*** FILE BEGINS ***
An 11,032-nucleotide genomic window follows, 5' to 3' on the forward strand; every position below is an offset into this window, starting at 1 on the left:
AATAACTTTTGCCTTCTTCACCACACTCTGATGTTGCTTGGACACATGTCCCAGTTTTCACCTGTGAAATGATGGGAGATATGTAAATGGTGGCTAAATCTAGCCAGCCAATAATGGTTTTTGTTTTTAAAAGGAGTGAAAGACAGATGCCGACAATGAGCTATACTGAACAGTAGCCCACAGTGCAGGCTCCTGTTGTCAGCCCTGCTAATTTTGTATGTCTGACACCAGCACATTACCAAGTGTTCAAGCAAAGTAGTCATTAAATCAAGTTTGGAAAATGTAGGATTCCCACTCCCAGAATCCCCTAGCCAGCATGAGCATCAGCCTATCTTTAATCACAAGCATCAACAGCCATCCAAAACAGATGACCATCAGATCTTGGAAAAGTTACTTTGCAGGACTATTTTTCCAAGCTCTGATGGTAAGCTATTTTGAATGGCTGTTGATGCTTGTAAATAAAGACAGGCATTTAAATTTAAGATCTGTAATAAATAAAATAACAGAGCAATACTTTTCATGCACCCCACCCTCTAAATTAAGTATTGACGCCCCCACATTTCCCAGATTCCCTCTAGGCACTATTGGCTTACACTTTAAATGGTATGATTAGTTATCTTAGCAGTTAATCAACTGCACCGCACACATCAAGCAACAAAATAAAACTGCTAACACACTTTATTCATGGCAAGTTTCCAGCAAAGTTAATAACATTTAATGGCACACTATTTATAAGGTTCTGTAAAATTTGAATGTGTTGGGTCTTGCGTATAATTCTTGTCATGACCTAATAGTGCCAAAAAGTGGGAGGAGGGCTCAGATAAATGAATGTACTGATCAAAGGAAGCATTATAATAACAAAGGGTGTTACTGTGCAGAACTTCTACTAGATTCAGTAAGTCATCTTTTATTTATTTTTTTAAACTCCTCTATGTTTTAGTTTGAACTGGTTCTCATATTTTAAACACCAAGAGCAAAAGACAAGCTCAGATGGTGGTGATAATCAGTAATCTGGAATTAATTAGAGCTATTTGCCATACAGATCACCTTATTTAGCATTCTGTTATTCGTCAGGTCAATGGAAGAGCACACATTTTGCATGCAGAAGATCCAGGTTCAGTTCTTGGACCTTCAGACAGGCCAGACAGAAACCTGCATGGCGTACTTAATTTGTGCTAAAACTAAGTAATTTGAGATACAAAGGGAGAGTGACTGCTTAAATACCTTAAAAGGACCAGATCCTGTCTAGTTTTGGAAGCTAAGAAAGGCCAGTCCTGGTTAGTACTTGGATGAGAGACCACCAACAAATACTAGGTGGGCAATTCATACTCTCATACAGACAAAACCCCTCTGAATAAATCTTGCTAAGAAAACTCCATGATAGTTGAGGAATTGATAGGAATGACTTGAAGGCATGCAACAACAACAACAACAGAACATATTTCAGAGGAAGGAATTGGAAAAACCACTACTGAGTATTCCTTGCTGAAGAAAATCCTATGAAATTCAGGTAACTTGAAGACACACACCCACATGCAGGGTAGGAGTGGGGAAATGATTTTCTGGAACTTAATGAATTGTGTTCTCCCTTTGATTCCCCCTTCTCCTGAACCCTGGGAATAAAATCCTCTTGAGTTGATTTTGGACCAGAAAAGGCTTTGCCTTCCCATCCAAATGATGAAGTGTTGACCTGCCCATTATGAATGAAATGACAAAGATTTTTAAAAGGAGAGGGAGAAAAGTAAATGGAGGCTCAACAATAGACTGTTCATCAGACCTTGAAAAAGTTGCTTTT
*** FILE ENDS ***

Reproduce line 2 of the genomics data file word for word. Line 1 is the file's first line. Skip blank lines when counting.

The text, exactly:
AATAACTTTTGCCTTCTTCACCACACTCTGATGTTGCTTGGACACATGTCCCAGTTTTCACCTGTGAAATGATGGGAGATATGTAAATGGTGGCTAAATCTAGCCAGCCAATAATGGTTTTTGTTTTTAAAAGGAGTGAAAGACAGATGCCGACAATGAGCTATACTGAACAGTAGCCCACAGTGCAGGCTCCTGTTGTCAGCCCTGCTAATTTTGTATGTCTGACACCAGCACATTACCAAGTGTTCAAGCAAAGTAGTCATTAAATCAAGTTTGGAAAATGTAGGATTCCCACTCCCAGAATCCCCTAGCCAGCATGAGCATCAGCCTATCTTTAATCACAAGCATCAACAGCCATCCAAAACAGATGACCATCAGATCTTGGAAAAGTTACTTTGCAGGACTATTTTTCCAAGCTCTGATGGTAAGCTATTTTGAATGGCTGTTGATGCTTGTAAATAAAGACAGGCATTTAAATTTAAGATCTGTAATAAATAAAATAACAGAGCAATACTTTTCATGCACCCCACCCTCTAAATTAAGTATTGACGCCCCCACATTTCCCAGATTCCCTCTAGGCACTATTGGCTTACACTTTAAATGGTATGATTAGTTATCTTAGCAGTTAATCAACTGCACCGCACACATCAAGCAACAAAATAAAACTGCTAACACACTTTATTCATGGCAAGTTTCCAGCAAAGTTAATAACATTTAATGGCACACTATTTATAAGGTTCTGTAAAATTTGAATGTGTTGGGTCTTGCGTATAATTCTTGTCATGACCTAATAGTGCCAAAAAGTGGGAGGAGGGCTCAGATAAATGAATGTACTGATCAAAGGAAGCATTATAATAACAAAGGGTGTTACTGTGCAGAACTTCTACTAGATTCAGTAAGTCATCTTTTATTTATTTTTTTAAACTCCTCTATGTTTTAGTTTGAACTGGTTCTCATATTTTAAACACCAAGAGCAAAAGACAAGCTCAGATGGTGGTGATAATCAGTAATCTGGAATTAATTAGAGCTATTTGCCATACAGATCACCTTATTTAGCATTCTGTTATTCGTCAGGTCAATGGAAGAGCACACATTTTGCATGCAGAAGATCCAGGTTCAGTTCTTGGACCTTCAGACAGGCCAGACAGAAACCTGCATGGCGTACTTAATTTGTGCTAAAACTAAGTAATTTGAGATACAAAGGGAGAGTGACTGCTTAAATACCTTAAAAGGACCAGATCCTGTCTAGTTTTGGAAGCTAAGAAAGGCCAGTCCTGGTTAGTACTTGGATGAGAGACCACCAACAAATACTAGGTGGGCAATTCATACTCTCATACAGACAAAACCCCTCTGAATAAATCTTGCTAAGAAAACTCCATGATAGTTGAGGAATTGATAGGAATGACTTGAAGGCATGCAACAACAACAACAACAGAACATATTTCAGAGGAAGGAATTGGAAAAACCACTACTGAGTATTCCTTGCTGAAGAAAATCCTATGAAATTCAGGTAACTTGAAGACACACACCCACATGCAGGGTAGGAGTGGGGAAATGATTTTCTGGAACTTAATGAATTGTGTTCTCCCTTTGATTCCCCCTTCTCCTGAACCCTGGGAATAAAATCCTCTTGAGTTGATTTTGGACCAGAAAAGGCTTTGCCTTCCCATCCAAATGATGAAGTGTTGACCTGCCCATTATGAATGAAATGACAAAGATTTTTAAAAGGAGAGGGAGAAAAGTAAATGGAGGCTCAACAATAGACTGTTCATCAGACCTTGAAAAAGTTGCTTTT